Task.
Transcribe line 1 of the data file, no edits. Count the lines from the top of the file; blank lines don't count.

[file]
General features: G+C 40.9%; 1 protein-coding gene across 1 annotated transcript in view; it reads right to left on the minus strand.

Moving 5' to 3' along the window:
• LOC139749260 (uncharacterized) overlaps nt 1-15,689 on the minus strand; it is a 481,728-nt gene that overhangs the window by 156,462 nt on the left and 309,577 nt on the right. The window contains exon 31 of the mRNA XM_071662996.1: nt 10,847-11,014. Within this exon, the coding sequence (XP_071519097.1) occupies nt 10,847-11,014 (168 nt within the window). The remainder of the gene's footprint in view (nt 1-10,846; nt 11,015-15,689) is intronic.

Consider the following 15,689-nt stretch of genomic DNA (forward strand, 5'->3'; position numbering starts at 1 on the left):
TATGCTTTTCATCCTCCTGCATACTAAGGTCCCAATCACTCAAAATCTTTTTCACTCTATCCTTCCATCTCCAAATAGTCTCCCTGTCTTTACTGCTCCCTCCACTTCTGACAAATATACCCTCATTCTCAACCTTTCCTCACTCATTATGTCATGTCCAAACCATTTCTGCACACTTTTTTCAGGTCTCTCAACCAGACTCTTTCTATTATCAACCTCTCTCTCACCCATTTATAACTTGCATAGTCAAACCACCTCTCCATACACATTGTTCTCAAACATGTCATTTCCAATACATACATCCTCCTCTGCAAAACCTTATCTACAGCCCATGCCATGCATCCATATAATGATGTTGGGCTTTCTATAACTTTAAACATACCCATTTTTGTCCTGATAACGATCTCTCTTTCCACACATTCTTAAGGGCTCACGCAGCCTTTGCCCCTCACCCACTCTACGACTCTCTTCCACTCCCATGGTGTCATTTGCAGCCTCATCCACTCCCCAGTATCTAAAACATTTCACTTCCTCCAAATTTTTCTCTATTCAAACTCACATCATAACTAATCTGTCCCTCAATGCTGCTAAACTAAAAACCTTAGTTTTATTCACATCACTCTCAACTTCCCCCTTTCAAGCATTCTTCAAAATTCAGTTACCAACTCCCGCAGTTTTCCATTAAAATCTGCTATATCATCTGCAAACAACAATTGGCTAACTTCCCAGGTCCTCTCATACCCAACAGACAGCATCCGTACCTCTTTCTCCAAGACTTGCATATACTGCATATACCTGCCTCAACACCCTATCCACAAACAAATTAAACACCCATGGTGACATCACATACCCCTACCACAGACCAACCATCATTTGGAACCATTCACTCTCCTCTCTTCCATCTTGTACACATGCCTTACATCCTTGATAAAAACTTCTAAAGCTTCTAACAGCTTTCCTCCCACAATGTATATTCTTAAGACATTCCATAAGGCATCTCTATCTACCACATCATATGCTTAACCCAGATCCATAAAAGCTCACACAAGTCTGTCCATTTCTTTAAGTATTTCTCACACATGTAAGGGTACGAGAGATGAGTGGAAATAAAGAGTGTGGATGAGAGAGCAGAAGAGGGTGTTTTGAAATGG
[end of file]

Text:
General features: G+C 40.9%; 1 protein-coding gene across 1 annotated transcript in view; it reads right to left on the minus strand.